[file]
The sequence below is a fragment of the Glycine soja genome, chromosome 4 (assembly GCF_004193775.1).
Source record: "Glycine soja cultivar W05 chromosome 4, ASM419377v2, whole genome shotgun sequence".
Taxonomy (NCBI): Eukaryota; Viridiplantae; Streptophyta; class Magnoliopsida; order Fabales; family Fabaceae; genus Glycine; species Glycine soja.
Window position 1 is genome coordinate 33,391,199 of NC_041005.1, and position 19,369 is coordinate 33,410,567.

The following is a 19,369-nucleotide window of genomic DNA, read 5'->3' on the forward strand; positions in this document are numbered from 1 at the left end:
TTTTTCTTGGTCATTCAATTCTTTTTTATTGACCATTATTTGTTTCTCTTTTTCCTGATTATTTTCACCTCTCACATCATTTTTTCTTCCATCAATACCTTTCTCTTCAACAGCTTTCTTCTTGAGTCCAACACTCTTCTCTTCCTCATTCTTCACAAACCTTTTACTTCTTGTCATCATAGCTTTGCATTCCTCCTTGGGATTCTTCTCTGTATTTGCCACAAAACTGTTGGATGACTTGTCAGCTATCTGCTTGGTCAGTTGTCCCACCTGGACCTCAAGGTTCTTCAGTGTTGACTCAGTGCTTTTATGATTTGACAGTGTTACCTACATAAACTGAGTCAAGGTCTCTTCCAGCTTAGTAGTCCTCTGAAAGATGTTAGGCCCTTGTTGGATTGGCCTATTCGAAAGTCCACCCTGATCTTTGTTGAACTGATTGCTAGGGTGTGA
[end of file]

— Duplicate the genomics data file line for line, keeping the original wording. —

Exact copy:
The sequence below is a fragment of the Glycine soja genome, chromosome 4 (assembly GCF_004193775.1).
Source record: "Glycine soja cultivar W05 chromosome 4, ASM419377v2, whole genome shotgun sequence".
Taxonomy (NCBI): Eukaryota; Viridiplantae; Streptophyta; class Magnoliopsida; order Fabales; family Fabaceae; genus Glycine; species Glycine soja.
Window position 1 is genome coordinate 33,391,199 of NC_041005.1, and position 19,369 is coordinate 33,410,567.

The following is a 19,369-nucleotide window of genomic DNA, read 5'->3' on the forward strand; positions in this document are numbered from 1 at the left end:
TTTTTCTTGGTCATTCAATTCTTTTTTATTGACCATTATTTGTTTCTCTTTTTCCTGATTATTTTCACCTCTCACATCATTTTTTCTTCCATCAATACCTTTCTCTTCAACAGCTTTCTTCTTGAGTCCAACACTCTTCTCTTCCTCATTCTTCACAAACCTTTTACTTCTTGTCATCATAGCTTTGCATTCCTCCTTGGGATTCTTCTCTGTATTTGCCACAAAACTGTTGGATGACTTGTCAGCTATCTGCTTGGTCAGTTGTCCCACCTGGACCTCAAGGTTCTTCAGTGTTGACTCAGTGCTTTTATGATTTGACAGTGTTACCTACATAAACTGAGTCAAGGTCTCTTCCAGCTTAGTAGTCCTCTGAAAGATGTTAGGCCCTTGTTGGATTGGCCTATTCGAAAGTCCACCCTGATCTTTGTTGAACTGATTGCTAGGGTGTGA